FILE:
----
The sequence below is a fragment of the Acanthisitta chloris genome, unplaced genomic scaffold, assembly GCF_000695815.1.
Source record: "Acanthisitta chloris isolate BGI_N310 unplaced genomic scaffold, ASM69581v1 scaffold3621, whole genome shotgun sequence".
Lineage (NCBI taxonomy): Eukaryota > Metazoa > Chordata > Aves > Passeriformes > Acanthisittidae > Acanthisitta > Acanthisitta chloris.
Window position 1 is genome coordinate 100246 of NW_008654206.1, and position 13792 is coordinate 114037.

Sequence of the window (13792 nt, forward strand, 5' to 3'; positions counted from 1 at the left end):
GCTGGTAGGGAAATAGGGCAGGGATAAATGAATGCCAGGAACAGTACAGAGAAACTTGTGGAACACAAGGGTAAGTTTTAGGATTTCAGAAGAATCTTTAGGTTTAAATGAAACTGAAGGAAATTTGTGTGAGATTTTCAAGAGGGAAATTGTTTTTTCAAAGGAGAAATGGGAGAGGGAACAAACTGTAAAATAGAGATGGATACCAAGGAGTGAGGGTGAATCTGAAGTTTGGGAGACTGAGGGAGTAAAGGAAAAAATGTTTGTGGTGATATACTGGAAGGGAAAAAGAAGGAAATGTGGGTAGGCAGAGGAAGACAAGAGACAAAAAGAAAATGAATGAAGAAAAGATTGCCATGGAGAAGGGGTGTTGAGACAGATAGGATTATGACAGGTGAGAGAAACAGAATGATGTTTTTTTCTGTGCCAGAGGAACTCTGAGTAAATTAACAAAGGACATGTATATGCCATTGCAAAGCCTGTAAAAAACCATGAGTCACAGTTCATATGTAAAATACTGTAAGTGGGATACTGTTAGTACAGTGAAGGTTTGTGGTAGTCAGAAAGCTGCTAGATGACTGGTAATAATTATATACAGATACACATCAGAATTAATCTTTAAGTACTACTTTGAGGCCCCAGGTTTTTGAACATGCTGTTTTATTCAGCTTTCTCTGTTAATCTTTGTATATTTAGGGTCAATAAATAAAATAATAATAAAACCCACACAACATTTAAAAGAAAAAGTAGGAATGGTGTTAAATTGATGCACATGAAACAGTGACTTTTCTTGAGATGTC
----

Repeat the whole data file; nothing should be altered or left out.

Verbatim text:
The sequence below is a fragment of the Acanthisitta chloris genome, unplaced genomic scaffold, assembly GCF_000695815.1.
Source record: "Acanthisitta chloris isolate BGI_N310 unplaced genomic scaffold, ASM69581v1 scaffold3621, whole genome shotgun sequence".
Lineage (NCBI taxonomy): Eukaryota > Metazoa > Chordata > Aves > Passeriformes > Acanthisittidae > Acanthisitta > Acanthisitta chloris.
Window position 1 is genome coordinate 100246 of NW_008654206.1, and position 13792 is coordinate 114037.

Sequence of the window (13792 nt, forward strand, 5' to 3'; positions counted from 1 at the left end):
GCTGGTAGGGAAATAGGGCAGGGATAAATGAATGCCAGGAACAGTACAGAGAAACTTGTGGAACACAAGGGTAAGTTTTAGGATTTCAGAAGAATCTTTAGGTTTAAATGAAACTGAAGGAAATTTGTGTGAGATTTTCAAGAGGGAAATTGTTTTTTCAAAGGAGAAATGGGAGAGGGAACAAACTGTAAAATAGAGATGGATACCAAGGAGTGAGGGTGAATCTGAAGTTTGGGAGACTGAGGGAGTAAAGGAAAAAATGTTTGTGGTGATATACTGGAAGGGAAAAAGAAGGAAATGTGGGTAGGCAGAGGAAGACAAGAGACAAAAAGAAAATGAATGAAGAAAAGATTGCCATGGAGAAGGGGTGTTGAGACAGATAGGATTATGACAGGTGAGAGAAACAGAATGATGTTTTTTTCTGTGCCAGAGGAACTCTGAGTAAATTAACAAAGGACATGTATATGCCATTGCAAAGCCTGTAAAAAACCATGAGTCACAGTTCATATGTAAAATACTGTAAGTGGGATACTGTTAGTACAGTGAAGGTTTGTGGTAGTCAGAAAGCTGCTAGATGACTGGTAATAATTATATACAGATACACATCAGAATTAATCTTTAAGTACTACTTTGAGGCCCCAGGTTTTTGAACATGCTGTTTTATTCAGCTTTCTCTGTTAATCTTTGTATATTTAGGGTCAATAAATAAAATAATAATAAAACCCACACAACATTTAAAAGAAAAAGTAGGAATGGTGTTAAATTGATGCACATGAAACAGTGACTTTTCTTGAGATGTC